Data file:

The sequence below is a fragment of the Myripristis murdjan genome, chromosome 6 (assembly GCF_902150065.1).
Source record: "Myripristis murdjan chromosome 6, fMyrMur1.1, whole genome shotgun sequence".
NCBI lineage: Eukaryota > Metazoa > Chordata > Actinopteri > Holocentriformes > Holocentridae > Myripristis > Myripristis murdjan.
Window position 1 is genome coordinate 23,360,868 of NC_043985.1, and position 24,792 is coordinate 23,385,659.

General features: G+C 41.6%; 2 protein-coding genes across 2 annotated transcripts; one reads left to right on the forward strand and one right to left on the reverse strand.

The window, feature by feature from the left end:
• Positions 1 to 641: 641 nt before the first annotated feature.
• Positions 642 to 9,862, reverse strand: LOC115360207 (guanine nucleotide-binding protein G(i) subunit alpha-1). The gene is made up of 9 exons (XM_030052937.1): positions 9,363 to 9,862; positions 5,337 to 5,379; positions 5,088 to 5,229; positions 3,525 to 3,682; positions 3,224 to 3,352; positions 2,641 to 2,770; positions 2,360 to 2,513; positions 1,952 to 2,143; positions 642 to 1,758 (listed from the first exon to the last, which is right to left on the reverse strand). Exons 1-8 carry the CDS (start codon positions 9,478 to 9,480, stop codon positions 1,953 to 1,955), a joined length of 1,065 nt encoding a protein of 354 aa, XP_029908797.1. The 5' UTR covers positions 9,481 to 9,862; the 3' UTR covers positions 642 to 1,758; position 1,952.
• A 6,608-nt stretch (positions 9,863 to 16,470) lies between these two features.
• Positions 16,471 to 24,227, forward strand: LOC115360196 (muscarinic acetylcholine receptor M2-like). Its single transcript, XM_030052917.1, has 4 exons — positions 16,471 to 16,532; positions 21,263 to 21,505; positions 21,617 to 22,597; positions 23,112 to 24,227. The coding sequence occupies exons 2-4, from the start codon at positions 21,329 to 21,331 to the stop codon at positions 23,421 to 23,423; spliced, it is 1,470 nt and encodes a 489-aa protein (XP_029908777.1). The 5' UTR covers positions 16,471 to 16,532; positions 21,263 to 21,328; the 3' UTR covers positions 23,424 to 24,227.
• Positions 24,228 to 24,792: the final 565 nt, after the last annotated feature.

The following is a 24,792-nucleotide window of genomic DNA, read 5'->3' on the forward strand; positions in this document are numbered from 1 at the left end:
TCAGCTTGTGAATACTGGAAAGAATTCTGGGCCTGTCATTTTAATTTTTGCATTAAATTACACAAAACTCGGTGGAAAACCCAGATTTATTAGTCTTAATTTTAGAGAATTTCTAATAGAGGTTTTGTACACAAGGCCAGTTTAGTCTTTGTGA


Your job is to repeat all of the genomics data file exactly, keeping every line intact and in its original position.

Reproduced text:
The sequence below is a fragment of the Myripristis murdjan genome, chromosome 6 (assembly GCF_902150065.1).
Source record: "Myripristis murdjan chromosome 6, fMyrMur1.1, whole genome shotgun sequence".
NCBI lineage: Eukaryota > Metazoa > Chordata > Actinopteri > Holocentriformes > Holocentridae > Myripristis > Myripristis murdjan.
Window position 1 is genome coordinate 23,360,868 of NC_043985.1, and position 24,792 is coordinate 23,385,659.

General features: G+C 41.6%; 2 protein-coding genes across 2 annotated transcripts; one reads left to right on the forward strand and one right to left on the reverse strand.

The window, feature by feature from the left end:
• Positions 1 to 641: 641 nt before the first annotated feature.
• Positions 642 to 9,862, reverse strand: LOC115360207 (guanine nucleotide-binding protein G(i) subunit alpha-1). The gene is made up of 9 exons (XM_030052937.1): positions 9,363 to 9,862; positions 5,337 to 5,379; positions 5,088 to 5,229; positions 3,525 to 3,682; positions 3,224 to 3,352; positions 2,641 to 2,770; positions 2,360 to 2,513; positions 1,952 to 2,143; positions 642 to 1,758 (listed from the first exon to the last, which is right to left on the reverse strand). Exons 1-8 carry the CDS (start codon positions 9,478 to 9,480, stop codon positions 1,953 to 1,955), a joined length of 1,065 nt encoding a protein of 354 aa, XP_029908797.1. The 5' UTR covers positions 9,481 to 9,862; the 3' UTR covers positions 642 to 1,758; position 1,952.
• A 6,608-nt stretch (positions 9,863 to 16,470) lies between these two features.
• Positions 16,471 to 24,227, forward strand: LOC115360196 (muscarinic acetylcholine receptor M2-like). Its single transcript, XM_030052917.1, has 4 exons — positions 16,471 to 16,532; positions 21,263 to 21,505; positions 21,617 to 22,597; positions 23,112 to 24,227. The coding sequence occupies exons 2-4, from the start codon at positions 21,329 to 21,331 to the stop codon at positions 23,421 to 23,423; spliced, it is 1,470 nt and encodes a 489-aa protein (XP_029908777.1). The 5' UTR covers positions 16,471 to 16,532; positions 21,263 to 21,328; the 3' UTR covers positions 23,424 to 24,227.
• Positions 24,228 to 24,792: the final 565 nt, after the last annotated feature.

The following is a 24,792-nucleotide window of genomic DNA, read 5'->3' on the forward strand; positions in this document are numbered from 1 at the left end:
TCAGCTTGTGAATACTGGAAAGAATTCTGGGCCTGTCATTTTAATTTTTGCATTAAATTACACAAAACTCGGTGGAAAACCCAGATTTATTAGTCTTAATTTTAGAGAATTTCTAATAGAGGTTTTGTACACAAGGCCAGTTTAGTCTTTGTGA